A mudslide in Mocoa
© Ejercito De Colombia / AFP
A mudslide in Mocoa, near Colombia's southern border, has killed 112 people and injured at least 180 after intense flooding caused three rivers to burst their banks in the middle of the night.

Colombian President Juan Manuel Santos has confirmed that the current death toll has risen to 112 in an interview with local media.

Governor Sorrel Aroca told local media that 17 neighborhoods had been damaged by the flooding, with two bridges closed and electricity supply disruptions expected to continue, hampering emergency response efforts.

Dramatic footage showing the full force of the overnight flooding has emerged, showing heavy trucks been dragged down city streets.

"A big portion of the many houses were just taken by the avalanche, but above all the people were warned with enough time and they were able to get out, but houses in 17 neighborhoods have basically been erased," Mocoa Mayor Jose Antonio Castro told local radio station Caracol, as cited by Reuters.

Emergency workers are still searching for survivors and the death toll is expected to rise.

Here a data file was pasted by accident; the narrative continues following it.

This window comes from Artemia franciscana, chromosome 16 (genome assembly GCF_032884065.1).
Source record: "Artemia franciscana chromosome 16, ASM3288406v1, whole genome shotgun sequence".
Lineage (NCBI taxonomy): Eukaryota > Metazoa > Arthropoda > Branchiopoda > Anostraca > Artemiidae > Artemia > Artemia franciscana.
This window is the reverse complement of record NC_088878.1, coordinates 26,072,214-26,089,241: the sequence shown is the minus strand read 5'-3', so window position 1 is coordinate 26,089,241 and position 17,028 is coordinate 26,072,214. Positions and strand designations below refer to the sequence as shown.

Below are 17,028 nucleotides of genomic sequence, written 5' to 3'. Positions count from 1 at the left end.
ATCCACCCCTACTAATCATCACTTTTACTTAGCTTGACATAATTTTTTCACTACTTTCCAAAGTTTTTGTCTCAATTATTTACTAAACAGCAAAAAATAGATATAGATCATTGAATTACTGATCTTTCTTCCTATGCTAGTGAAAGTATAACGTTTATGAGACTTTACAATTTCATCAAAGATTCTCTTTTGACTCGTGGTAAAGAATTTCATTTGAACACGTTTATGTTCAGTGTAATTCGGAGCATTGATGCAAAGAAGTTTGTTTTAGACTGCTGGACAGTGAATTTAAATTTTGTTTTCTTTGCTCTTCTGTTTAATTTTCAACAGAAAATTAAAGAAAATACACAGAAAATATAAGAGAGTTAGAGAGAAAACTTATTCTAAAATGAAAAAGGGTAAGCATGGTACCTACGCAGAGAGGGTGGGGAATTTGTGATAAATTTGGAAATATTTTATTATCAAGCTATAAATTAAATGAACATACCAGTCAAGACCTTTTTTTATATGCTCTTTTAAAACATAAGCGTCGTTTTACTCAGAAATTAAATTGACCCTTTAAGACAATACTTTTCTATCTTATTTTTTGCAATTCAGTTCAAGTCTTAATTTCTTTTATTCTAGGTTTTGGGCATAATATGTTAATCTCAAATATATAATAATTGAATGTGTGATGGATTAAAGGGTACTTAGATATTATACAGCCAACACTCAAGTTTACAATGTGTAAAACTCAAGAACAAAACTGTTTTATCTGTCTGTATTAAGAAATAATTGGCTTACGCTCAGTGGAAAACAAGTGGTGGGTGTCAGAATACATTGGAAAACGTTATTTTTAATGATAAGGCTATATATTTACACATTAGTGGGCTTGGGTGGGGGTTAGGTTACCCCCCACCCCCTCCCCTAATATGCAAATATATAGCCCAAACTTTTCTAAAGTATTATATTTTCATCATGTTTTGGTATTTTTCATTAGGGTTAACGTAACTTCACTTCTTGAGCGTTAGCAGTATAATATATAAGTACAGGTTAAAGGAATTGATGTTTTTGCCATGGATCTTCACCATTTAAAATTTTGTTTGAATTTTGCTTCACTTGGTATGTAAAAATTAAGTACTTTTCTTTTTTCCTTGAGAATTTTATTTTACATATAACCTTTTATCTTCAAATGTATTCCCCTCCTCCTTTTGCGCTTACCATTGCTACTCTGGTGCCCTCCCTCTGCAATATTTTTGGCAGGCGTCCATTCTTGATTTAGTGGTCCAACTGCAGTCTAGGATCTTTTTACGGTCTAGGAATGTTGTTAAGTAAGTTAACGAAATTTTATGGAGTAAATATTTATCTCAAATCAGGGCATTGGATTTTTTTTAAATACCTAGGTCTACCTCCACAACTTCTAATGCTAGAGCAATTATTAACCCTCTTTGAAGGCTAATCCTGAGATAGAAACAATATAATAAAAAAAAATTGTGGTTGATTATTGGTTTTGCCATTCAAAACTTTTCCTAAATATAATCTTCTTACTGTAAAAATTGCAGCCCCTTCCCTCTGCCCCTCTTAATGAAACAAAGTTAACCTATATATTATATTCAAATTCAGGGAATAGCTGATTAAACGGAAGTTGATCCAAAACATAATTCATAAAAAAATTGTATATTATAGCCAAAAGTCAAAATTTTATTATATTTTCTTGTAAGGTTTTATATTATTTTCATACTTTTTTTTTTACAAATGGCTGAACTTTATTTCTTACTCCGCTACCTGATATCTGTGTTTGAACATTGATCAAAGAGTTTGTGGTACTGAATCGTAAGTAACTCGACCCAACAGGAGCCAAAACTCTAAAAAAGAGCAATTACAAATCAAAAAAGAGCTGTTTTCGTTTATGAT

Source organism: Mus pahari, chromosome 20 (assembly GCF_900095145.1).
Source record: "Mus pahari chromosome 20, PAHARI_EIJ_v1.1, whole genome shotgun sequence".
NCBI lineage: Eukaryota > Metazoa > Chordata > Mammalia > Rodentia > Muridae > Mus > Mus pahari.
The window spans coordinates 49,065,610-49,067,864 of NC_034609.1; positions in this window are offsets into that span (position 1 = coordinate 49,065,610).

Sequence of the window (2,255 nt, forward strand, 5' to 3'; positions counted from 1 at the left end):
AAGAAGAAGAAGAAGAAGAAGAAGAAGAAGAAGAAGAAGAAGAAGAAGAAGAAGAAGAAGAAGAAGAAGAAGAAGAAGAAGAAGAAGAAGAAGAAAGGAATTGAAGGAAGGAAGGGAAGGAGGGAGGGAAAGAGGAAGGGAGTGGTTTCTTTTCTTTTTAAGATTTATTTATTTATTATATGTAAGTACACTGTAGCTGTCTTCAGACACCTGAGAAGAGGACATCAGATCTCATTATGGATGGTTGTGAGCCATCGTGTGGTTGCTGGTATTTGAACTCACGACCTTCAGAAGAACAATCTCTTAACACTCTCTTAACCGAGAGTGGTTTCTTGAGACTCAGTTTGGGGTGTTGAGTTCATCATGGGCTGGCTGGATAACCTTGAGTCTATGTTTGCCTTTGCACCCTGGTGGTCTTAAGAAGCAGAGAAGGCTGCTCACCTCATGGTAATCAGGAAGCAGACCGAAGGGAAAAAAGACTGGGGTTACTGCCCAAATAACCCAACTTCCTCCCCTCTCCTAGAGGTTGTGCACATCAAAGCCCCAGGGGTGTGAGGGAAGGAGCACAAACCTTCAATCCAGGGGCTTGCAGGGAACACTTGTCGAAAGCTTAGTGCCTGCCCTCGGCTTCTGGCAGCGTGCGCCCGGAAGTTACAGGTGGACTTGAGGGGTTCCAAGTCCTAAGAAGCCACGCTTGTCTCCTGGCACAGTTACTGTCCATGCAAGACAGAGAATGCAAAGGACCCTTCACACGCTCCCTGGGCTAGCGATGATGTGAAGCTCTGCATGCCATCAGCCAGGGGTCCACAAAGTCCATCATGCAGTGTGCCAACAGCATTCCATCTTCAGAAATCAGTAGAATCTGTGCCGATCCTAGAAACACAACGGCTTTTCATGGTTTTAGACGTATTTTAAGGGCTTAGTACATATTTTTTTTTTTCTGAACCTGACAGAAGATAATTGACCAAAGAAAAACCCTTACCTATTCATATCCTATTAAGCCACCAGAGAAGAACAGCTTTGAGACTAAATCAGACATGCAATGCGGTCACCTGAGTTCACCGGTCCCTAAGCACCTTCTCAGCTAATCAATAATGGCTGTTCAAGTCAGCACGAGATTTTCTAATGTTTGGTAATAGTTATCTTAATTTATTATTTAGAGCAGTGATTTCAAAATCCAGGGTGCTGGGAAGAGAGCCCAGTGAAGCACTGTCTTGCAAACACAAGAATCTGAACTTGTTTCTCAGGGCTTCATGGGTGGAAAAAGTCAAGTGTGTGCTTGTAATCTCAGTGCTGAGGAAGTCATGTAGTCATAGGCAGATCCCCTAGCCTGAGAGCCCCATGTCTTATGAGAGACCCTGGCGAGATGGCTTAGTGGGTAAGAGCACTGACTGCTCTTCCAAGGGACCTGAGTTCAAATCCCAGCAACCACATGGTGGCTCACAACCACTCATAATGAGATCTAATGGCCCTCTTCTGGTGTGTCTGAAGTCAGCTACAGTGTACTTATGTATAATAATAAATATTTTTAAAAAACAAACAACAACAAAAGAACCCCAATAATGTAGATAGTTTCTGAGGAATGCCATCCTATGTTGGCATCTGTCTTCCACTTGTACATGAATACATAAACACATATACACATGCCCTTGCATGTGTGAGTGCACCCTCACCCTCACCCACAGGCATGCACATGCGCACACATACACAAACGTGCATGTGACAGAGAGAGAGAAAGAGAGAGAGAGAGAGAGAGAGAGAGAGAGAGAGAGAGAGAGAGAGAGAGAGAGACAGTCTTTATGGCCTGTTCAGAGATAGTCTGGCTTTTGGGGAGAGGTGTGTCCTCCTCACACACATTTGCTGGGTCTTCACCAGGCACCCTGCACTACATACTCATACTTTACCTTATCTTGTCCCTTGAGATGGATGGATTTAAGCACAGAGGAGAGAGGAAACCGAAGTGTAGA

"The figures have been going up and in the crisis room they kept reporting more dead, we hope to God that (the death toll) will not go up too much because it is very sad," Castro added.

Carlos Ivan Marquez, director of Colombia's National Risk Management service, told local media that the Mocoa, Mulato and Sancoyaco rivers burst their banks at approximately midnight on Friday, March 31st, as cited by the AP.

Debris has been strewn across the city of 350,000 residents.

The Colombian military are on scene to assist with evacuations and relief efforts and a state of national emergency has been declared.

Colombian President Juan Manuel Santos expressed his condolences to the victims, his praise for the emergency services and is currently visiting the region reports the AP.